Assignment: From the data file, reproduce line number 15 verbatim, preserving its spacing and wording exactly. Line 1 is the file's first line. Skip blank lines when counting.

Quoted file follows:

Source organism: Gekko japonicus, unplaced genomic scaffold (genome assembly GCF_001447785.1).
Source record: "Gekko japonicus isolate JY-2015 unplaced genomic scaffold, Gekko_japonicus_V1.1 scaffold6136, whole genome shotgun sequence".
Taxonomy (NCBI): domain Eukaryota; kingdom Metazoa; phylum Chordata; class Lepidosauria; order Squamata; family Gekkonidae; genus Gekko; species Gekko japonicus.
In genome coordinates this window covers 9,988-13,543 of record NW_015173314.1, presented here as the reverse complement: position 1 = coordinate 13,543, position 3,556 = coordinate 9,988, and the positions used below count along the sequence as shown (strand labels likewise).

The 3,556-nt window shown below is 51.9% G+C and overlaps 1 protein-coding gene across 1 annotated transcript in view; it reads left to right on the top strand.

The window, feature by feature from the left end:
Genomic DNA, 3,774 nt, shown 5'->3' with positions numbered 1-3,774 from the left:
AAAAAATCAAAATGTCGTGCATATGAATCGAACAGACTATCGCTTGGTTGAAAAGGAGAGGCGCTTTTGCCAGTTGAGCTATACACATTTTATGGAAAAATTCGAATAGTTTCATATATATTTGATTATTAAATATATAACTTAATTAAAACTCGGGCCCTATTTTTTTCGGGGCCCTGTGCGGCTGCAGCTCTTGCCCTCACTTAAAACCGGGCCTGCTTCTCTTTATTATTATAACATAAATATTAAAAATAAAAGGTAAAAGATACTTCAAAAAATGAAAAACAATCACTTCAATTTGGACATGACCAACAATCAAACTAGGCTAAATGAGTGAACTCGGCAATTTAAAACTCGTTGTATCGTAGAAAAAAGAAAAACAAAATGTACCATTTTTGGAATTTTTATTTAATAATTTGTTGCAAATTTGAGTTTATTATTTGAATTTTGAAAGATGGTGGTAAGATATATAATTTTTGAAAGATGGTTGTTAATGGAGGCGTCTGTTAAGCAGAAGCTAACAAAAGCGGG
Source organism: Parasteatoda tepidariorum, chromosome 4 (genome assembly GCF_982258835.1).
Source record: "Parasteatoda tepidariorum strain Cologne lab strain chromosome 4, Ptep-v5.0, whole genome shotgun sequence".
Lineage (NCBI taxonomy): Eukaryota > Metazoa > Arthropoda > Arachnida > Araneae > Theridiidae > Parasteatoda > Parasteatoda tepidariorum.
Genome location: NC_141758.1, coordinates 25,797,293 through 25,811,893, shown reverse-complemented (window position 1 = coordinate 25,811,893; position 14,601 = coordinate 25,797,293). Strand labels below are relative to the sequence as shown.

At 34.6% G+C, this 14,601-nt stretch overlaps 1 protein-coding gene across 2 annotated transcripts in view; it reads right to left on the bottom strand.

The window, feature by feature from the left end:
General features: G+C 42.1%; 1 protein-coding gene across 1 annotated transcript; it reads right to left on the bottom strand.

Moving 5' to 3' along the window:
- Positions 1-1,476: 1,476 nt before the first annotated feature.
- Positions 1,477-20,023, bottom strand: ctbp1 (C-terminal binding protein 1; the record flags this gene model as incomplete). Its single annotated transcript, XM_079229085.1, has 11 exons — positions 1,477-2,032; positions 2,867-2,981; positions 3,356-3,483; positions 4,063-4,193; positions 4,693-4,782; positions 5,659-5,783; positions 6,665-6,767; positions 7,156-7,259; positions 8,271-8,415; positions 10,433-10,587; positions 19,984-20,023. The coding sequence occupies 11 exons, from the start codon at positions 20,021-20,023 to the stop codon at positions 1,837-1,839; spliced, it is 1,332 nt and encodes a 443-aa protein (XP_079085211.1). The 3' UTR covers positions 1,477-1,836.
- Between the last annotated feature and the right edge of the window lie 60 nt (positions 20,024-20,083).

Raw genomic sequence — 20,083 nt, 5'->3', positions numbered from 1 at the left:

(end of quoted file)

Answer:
General features: G+C 42.1%; 1 protein-coding gene across 1 annotated transcript; it reads right to left on the bottom strand.